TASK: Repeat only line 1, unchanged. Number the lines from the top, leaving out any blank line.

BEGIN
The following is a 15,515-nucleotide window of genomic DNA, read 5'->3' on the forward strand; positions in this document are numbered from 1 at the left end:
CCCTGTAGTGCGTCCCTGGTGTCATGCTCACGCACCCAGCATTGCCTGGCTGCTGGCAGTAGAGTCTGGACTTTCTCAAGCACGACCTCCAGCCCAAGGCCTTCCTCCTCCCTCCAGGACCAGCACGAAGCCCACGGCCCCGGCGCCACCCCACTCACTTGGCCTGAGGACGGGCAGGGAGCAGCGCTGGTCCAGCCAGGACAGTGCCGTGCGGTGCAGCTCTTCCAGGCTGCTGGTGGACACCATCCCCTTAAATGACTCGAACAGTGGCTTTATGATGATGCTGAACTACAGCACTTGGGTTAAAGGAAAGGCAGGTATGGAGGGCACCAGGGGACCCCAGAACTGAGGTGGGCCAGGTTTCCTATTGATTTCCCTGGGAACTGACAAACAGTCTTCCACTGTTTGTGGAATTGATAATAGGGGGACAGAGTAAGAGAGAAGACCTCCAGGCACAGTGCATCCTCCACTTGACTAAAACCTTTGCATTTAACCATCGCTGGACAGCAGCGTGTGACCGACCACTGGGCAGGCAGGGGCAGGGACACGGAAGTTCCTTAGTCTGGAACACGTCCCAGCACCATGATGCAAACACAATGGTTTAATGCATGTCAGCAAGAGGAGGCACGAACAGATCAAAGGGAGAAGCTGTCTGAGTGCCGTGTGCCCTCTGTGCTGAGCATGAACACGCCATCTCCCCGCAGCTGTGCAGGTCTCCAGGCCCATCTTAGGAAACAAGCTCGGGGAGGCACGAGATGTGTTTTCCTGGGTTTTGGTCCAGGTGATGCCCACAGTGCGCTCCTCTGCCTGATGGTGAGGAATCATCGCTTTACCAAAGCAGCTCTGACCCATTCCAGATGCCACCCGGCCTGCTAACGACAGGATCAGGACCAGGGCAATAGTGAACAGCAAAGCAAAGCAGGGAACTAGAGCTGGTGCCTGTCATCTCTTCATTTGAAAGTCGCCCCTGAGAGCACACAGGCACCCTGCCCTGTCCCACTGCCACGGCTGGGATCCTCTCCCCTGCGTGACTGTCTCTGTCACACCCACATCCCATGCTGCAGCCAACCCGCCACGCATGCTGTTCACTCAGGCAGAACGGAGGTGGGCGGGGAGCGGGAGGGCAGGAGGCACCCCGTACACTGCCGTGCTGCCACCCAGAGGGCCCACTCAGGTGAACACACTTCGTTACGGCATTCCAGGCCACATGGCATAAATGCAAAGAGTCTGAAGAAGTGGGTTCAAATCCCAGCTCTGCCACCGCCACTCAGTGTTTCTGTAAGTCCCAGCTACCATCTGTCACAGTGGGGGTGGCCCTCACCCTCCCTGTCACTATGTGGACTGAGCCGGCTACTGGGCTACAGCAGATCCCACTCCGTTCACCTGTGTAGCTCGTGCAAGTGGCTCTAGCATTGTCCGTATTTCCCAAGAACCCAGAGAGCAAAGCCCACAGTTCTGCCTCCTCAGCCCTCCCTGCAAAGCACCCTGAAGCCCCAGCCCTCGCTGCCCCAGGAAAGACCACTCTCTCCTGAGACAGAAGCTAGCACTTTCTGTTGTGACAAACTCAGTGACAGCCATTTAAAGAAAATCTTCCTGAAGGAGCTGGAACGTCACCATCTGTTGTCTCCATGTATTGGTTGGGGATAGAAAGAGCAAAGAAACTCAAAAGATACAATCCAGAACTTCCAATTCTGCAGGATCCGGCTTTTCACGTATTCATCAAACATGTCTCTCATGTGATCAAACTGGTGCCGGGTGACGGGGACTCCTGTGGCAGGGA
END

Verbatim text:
The following is a 15,515-nucleotide window of genomic DNA, read 5'->3' on the forward strand; positions in this document are numbered from 1 at the left end: